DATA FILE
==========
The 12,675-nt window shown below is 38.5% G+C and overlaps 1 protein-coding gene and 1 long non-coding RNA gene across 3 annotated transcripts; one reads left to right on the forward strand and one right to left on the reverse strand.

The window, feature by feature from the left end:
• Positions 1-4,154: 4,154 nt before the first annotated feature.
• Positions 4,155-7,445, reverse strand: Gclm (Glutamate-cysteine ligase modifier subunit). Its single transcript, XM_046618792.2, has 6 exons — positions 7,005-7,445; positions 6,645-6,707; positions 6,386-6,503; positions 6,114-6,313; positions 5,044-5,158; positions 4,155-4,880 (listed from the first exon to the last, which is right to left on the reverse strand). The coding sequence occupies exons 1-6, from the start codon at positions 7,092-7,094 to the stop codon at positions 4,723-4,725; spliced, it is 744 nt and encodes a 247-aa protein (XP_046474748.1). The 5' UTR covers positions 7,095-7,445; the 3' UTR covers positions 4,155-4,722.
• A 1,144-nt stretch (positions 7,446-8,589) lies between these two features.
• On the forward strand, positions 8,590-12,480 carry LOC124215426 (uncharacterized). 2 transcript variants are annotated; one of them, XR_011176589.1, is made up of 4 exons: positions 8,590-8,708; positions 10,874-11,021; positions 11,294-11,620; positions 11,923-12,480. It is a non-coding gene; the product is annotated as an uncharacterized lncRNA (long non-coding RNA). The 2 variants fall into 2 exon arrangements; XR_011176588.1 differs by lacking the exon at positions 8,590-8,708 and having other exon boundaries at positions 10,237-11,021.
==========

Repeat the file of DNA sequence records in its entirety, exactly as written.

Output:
The 12,675-nt window shown below is 38.5% G+C and overlaps 1 protein-coding gene and 1 long non-coding RNA gene across 3 annotated transcripts; one reads left to right on the forward strand and one right to left on the reverse strand.

The window, feature by feature from the left end:
• Positions 1-4,154: 4,154 nt before the first annotated feature.
• Positions 4,155-7,445, reverse strand: Gclm (Glutamate-cysteine ligase modifier subunit). Its single transcript, XM_046618792.2, has 6 exons — positions 7,005-7,445; positions 6,645-6,707; positions 6,386-6,503; positions 6,114-6,313; positions 5,044-5,158; positions 4,155-4,880 (listed from the first exon to the last, which is right to left on the reverse strand). The coding sequence occupies exons 1-6, from the start codon at positions 7,092-7,094 to the stop codon at positions 4,723-4,725; spliced, it is 744 nt and encodes a 247-aa protein (XP_046474748.1). The 5' UTR covers positions 7,095-7,445; the 3' UTR covers positions 4,155-4,722.
• A 1,144-nt stretch (positions 7,446-8,589) lies between these two features.
• On the forward strand, positions 8,590-12,480 carry LOC124215426 (uncharacterized). 2 transcript variants are annotated; one of them, XR_011176589.1, is made up of 4 exons: positions 8,590-8,708; positions 10,874-11,021; positions 11,294-11,620; positions 11,923-12,480. It is a non-coding gene; the product is annotated as an uncharacterized lncRNA (long non-coding RNA). The 2 variants fall into 2 exon arrangements; XR_011176588.1 differs by lacking the exon at positions 8,590-8,708 and having other exon boundaries at positions 10,237-11,021.